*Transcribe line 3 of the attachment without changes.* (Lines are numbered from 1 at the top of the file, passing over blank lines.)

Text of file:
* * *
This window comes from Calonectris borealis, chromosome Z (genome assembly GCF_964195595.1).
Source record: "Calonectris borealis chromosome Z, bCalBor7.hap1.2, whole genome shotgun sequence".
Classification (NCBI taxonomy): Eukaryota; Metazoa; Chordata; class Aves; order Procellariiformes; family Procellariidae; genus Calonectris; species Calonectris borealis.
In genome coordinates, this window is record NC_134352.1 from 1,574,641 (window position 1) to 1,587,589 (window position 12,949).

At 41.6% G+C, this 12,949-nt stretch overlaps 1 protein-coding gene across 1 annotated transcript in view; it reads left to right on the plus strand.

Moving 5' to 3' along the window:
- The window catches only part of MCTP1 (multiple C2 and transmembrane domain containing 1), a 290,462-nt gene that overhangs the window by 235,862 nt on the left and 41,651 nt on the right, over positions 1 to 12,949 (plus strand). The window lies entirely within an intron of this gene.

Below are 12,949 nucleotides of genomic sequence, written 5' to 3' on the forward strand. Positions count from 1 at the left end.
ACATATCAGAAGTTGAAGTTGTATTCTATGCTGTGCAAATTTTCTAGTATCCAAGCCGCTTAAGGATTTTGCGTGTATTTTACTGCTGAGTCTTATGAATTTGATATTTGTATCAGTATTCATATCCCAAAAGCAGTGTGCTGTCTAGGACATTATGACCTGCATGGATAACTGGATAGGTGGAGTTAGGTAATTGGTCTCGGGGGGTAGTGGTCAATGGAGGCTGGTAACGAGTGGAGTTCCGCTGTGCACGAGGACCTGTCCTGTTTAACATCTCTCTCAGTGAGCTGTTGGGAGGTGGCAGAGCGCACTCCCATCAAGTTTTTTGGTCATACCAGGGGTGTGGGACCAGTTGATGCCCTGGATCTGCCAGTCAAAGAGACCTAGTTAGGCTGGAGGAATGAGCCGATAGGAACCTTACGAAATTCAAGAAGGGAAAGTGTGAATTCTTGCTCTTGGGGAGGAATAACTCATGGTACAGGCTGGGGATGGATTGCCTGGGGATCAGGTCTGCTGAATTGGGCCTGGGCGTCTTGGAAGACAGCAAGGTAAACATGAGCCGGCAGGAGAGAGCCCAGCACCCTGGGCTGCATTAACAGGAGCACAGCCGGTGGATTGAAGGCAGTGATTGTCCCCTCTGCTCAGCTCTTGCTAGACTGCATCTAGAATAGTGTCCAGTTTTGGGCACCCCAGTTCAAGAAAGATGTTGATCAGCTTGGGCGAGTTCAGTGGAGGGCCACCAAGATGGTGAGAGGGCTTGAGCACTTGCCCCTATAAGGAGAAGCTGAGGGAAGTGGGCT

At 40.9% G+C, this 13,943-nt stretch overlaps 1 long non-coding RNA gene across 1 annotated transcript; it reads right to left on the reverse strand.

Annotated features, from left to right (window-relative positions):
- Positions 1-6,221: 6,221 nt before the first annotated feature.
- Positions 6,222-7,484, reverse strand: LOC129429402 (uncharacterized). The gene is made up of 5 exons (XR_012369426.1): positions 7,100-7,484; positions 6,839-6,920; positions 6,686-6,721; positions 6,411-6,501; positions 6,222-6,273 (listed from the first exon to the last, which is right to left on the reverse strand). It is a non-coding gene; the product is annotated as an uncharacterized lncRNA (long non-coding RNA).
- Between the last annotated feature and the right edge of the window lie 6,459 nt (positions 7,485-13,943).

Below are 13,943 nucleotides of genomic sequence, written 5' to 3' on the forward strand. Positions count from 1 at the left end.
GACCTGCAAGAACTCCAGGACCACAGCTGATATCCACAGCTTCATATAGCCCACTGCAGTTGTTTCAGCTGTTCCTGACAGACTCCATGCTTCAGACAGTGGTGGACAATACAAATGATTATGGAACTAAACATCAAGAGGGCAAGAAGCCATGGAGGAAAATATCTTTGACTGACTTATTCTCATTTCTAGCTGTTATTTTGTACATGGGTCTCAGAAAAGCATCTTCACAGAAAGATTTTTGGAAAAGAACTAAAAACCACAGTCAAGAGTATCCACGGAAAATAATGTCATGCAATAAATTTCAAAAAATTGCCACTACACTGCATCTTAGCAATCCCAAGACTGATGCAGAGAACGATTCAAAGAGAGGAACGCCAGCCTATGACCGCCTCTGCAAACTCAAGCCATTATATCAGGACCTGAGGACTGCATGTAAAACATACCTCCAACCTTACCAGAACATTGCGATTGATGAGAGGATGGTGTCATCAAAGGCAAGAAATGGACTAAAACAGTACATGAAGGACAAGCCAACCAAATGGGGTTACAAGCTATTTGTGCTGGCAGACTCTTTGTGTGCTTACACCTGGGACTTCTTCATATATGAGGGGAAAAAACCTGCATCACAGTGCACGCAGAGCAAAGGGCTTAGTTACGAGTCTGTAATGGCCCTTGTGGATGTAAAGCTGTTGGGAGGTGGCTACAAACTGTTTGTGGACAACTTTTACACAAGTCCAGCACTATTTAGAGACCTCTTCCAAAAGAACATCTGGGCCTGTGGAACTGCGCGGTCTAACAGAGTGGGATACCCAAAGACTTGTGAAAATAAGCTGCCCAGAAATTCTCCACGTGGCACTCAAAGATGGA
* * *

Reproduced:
Classification (NCBI taxonomy): Eukaryota; Metazoa; Chordata; class Aves; order Procellariiformes; family Procellariidae; genus Calonectris; species Calonectris borealis.